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The Dante That Almost Was

No matter how much you may hate the new punk look of Devil May Cry's Dante, keep in mind it could have been worse.

When developers Ninja Theory were asked by Capcom to come up with a new look for the star of a reboot of the popular action game, now known only as DmC, publisher Capcom told the studio they wanted extreme redesigns.

But Ninja Theory, perhaps worried about messing too much with so beloved a character in such a storied game, came back to Capcom with three or four new looks for Dante that were "maybe five percent improvements."


"We said, 'No, no, we want you to risk making us angry," lead DmC producer Alex Jones said in a recent interview with Kotaku. "We want it way out there and then we will walk the design back."

The final look of the new Dante for the new Devil May Cry is a much younger hero, a man with a thinner frame and a shorter jacket, with modern tastes but no trademark white mane.


For fans of the 9-year-old game series, it was too much.


When news, and pictures of the new Dante hit, die-hard fans metaphorically gnashed their teeth and tore their hair. They protested, kicked off petitions promising to not buy DmC until Dante, their white-haired Dante, returned. They called Jones a "defiler."

"This was not unanticipated," Jones said. "Dante is an iconic character that people have genuine affection for and this is a radical departure."


Perhaps surprisingly, it was a departure driven by the people at Capcom who birthed the Devil May Cry series.


Jones said when he was first approached by Capcom Japan, he was told that the U.S. offices of Capcom were being given stewardship of the series because the developers wanted a "western-oriented title."

The Capcom folks in the U.S. were fans of Ninja Theory and their work on games like Heavenly Sword and Enslaved. Jones said they felt that Ninja Theory would be a good fit for DmC because they felt the studio knew how to make solid melee games and, more importantly, games that are character driven.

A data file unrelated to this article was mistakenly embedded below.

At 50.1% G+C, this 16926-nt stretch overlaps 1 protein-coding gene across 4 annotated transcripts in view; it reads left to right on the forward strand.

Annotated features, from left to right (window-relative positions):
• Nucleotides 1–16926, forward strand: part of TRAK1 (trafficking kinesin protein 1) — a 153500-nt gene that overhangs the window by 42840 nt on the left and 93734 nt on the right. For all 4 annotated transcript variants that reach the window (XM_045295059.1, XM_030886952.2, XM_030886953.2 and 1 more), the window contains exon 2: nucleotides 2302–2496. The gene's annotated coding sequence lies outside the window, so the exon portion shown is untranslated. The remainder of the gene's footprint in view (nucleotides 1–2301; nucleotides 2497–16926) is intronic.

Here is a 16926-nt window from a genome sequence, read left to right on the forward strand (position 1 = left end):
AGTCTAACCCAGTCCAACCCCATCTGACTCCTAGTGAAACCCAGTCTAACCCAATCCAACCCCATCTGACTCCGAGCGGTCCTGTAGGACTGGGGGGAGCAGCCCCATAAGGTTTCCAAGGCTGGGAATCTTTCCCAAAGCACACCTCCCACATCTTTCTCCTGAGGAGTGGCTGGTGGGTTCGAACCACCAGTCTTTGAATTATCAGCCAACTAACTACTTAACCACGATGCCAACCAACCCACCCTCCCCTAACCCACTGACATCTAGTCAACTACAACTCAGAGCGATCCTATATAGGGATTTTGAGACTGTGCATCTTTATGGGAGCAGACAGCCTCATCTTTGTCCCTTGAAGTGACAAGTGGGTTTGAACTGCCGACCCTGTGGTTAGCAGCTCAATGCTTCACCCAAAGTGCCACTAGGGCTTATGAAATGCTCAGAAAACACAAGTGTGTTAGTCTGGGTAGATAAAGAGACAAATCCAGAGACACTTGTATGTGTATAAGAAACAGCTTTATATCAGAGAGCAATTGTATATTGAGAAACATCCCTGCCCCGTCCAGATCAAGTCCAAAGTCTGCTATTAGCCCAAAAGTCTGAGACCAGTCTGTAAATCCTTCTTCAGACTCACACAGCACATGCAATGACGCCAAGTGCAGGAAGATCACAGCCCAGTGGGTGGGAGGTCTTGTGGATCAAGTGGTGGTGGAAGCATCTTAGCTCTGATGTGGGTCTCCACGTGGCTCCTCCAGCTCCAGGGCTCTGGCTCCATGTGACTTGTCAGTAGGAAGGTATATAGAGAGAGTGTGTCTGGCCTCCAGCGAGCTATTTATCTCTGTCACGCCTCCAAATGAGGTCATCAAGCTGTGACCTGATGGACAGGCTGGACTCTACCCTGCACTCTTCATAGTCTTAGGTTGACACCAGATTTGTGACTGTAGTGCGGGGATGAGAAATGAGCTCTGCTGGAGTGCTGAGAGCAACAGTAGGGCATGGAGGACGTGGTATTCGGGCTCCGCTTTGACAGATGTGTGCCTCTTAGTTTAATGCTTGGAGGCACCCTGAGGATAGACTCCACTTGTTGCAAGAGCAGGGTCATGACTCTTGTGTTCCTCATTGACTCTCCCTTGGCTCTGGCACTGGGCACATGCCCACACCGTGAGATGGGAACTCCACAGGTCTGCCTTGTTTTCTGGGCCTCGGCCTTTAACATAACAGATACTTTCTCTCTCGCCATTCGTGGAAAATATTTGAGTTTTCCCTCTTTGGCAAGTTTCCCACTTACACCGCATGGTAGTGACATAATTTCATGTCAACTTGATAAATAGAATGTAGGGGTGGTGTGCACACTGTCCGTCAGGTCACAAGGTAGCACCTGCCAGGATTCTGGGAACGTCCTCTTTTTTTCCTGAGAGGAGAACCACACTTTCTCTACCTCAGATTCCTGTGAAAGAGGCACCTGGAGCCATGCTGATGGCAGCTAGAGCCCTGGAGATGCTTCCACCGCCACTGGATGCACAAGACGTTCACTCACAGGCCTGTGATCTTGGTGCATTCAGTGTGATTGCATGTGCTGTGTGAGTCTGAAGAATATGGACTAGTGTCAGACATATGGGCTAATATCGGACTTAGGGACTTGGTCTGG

"Outside of creating just amazing looking art, Ninja Theory really do embed narrative in their games in a way that is relatively sophisticated," Jones said. "Japanese game design also starts with a character and then builds a game out from there."

Because of that Jones and his team knew that the most important, most contentious part of the series reboot was the look of Dante.


Once Ninja Theory became comfortable with the notion of having to reinvent so popular a game and character, they came up with a number of designs which Jones and Ninja Theory's creative director flew to Japan to present directly to the top developers at Capcom.

That first presentation, which included a number of different looks for the character, was intimidating, Jones said.


"Of course we were nervous, we were walking in there to a bunch of guys who are steeped in Devil May Cry," Jones said. "When that first PowerPoint slide showing the delta between the original Dante and the new Dante hit, we winced."

But the team in Japan, led by Keiji Inafune, weren't offended by any of the suggestions.


"I didn't get hooted out of the room or have rotten sushi thrown at me or anything," Jones said.

But that didn't mean that the group liked everything they saw.

"We had a shirtless version of Dante, with just suspenders. That went nowhere," Jones said. "It looked like he had just stumbled out of a Clash concert. That was as far out as Ninja Theory went with the character design.


"When Inafune saw it he said, 'I don't think so.'"

When they settled on a look they were happy with, they sent the duo back with a bunch of suggestions for tweaks.


The final result is a Dante who is meant to have, like the game, a bit of a punk ethic. Jones promises that Dante's new look isn't arbitrary. There is reasoning, a story behind why the young Dante looks so different than his older self.

When pressed for details about the story, Jones was coy.

"There's a lot of Earth still moving under the story, " he said. "It took us a year to deal with character design. We're just getting underway on the story."


He did say that DmC will be an origin story and explained how that impacted the character design.

"Part of the ethos of a reboot or retelling of an origin story is to go back and find out why certain totems of a franchise exist," Jones said, talking about Dante's famously white hair. "We want to tell those elements of the story."


Jones added that part of the redesign also has to do with "making the game relevant to the current times."

"Look at the (Christopher Nolan's) Dark Knight," he said. "That went from the Gothic fun house of the earlier Batman movies, to a fairly dark look at Chicago crime today.


"We want to update and mature the tone of Devil May Cry."

Jones knows that he and his team have a lot of work to do to not only produce the game, but to win back the fans of the original titles.


"I totally understand the reaction, but I want people to know that we will make them proud... eventually."

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